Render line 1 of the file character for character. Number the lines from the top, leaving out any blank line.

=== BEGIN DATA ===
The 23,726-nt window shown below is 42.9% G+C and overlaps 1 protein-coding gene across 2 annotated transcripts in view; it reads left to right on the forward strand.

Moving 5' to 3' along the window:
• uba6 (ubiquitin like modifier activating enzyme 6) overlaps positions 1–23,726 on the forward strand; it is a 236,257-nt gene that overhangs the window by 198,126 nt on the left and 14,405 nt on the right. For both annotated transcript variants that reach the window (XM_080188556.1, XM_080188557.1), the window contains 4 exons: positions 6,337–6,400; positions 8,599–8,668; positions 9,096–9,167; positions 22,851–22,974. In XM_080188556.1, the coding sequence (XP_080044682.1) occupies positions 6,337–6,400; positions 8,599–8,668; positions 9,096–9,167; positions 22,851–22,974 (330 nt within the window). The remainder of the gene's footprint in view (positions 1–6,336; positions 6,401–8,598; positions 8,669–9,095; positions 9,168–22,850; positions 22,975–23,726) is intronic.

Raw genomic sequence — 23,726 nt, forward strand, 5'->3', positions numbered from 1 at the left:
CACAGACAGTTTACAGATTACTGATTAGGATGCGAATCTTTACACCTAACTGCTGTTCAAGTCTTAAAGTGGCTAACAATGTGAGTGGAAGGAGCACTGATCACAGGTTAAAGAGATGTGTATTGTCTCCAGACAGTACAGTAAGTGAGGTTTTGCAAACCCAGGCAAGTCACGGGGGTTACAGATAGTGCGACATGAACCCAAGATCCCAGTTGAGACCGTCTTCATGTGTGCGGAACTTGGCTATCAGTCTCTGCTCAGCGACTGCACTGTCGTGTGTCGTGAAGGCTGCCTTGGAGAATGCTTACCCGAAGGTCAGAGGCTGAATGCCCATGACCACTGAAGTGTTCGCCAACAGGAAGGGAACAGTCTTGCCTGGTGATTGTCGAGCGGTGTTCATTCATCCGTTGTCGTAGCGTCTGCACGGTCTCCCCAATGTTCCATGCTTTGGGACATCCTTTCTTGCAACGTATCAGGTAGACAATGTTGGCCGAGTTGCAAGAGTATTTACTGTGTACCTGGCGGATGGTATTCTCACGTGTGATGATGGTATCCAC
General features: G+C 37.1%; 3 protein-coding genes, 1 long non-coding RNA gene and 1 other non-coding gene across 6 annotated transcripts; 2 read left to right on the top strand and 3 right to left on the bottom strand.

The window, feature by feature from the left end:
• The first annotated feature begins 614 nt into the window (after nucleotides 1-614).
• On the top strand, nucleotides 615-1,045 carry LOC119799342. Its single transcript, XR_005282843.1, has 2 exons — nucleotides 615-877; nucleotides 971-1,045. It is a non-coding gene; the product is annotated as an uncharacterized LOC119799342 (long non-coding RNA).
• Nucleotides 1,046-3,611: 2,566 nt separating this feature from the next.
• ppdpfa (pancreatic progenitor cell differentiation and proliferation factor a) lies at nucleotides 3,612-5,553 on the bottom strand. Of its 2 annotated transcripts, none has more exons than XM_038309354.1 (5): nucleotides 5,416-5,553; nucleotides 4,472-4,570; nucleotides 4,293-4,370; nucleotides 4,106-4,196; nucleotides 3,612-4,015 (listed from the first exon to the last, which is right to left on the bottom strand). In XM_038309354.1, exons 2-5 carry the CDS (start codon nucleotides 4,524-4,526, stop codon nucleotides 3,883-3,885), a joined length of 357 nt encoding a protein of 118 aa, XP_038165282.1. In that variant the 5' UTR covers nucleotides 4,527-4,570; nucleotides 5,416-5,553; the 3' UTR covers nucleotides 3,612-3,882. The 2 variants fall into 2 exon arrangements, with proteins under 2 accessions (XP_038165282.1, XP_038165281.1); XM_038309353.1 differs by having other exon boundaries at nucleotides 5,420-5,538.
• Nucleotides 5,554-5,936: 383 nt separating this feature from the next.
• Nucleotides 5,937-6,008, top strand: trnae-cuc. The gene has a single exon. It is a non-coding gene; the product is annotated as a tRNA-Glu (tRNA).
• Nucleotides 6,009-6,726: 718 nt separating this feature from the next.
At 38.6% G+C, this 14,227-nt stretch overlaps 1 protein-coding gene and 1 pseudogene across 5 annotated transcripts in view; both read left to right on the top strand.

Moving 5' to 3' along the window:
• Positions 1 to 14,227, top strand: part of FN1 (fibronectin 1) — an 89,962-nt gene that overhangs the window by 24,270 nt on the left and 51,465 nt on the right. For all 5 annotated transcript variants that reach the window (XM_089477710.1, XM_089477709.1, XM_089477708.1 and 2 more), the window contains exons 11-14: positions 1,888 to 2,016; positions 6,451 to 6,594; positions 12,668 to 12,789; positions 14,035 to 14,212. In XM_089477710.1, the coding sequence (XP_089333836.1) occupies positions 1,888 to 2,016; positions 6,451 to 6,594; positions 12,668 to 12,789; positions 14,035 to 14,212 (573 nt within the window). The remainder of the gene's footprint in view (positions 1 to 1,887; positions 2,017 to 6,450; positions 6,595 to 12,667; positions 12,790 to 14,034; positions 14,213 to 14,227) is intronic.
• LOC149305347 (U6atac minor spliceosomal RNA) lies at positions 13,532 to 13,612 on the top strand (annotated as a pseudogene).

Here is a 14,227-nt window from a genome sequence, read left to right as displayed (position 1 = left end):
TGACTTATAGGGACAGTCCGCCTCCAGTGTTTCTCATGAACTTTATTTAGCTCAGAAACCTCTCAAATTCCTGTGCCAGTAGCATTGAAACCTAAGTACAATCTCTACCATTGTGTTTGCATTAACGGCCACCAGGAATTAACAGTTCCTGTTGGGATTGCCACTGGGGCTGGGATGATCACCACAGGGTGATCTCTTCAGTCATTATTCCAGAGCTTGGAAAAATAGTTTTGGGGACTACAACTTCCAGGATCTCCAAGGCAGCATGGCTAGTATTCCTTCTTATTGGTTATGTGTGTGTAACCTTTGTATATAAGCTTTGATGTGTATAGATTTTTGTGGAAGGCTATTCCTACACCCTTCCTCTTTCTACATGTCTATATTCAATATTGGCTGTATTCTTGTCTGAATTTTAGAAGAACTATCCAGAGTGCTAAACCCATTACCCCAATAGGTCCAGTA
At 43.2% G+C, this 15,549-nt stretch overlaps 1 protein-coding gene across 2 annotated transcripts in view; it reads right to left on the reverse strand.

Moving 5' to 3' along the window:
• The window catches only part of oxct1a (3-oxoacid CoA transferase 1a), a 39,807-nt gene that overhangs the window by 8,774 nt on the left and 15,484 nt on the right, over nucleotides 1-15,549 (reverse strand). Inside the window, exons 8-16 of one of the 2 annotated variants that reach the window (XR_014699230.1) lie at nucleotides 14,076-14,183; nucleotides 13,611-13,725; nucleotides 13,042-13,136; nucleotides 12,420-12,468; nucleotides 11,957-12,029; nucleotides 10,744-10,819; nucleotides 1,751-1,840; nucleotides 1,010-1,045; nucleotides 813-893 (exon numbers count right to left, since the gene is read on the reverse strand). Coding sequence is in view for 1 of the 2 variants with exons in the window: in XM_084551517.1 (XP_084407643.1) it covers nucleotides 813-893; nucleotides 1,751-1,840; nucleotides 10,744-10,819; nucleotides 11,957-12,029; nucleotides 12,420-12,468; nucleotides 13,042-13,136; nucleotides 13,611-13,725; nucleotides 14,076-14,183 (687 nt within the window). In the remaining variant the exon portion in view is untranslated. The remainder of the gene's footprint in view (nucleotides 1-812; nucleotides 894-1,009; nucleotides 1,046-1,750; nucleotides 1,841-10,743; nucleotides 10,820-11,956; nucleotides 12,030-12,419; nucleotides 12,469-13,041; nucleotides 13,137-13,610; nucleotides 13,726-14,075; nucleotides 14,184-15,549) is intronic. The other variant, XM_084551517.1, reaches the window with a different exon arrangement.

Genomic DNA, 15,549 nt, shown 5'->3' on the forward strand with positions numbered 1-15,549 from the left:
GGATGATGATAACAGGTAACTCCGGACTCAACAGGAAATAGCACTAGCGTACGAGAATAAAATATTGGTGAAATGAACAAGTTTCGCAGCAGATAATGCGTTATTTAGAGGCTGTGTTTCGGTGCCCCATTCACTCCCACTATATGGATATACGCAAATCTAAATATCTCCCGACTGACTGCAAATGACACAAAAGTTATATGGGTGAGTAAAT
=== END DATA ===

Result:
The 23,726-nt window shown below is 42.9% G+C and overlaps 1 protein-coding gene across 2 annotated transcripts in view; it reads left to right on the forward strand.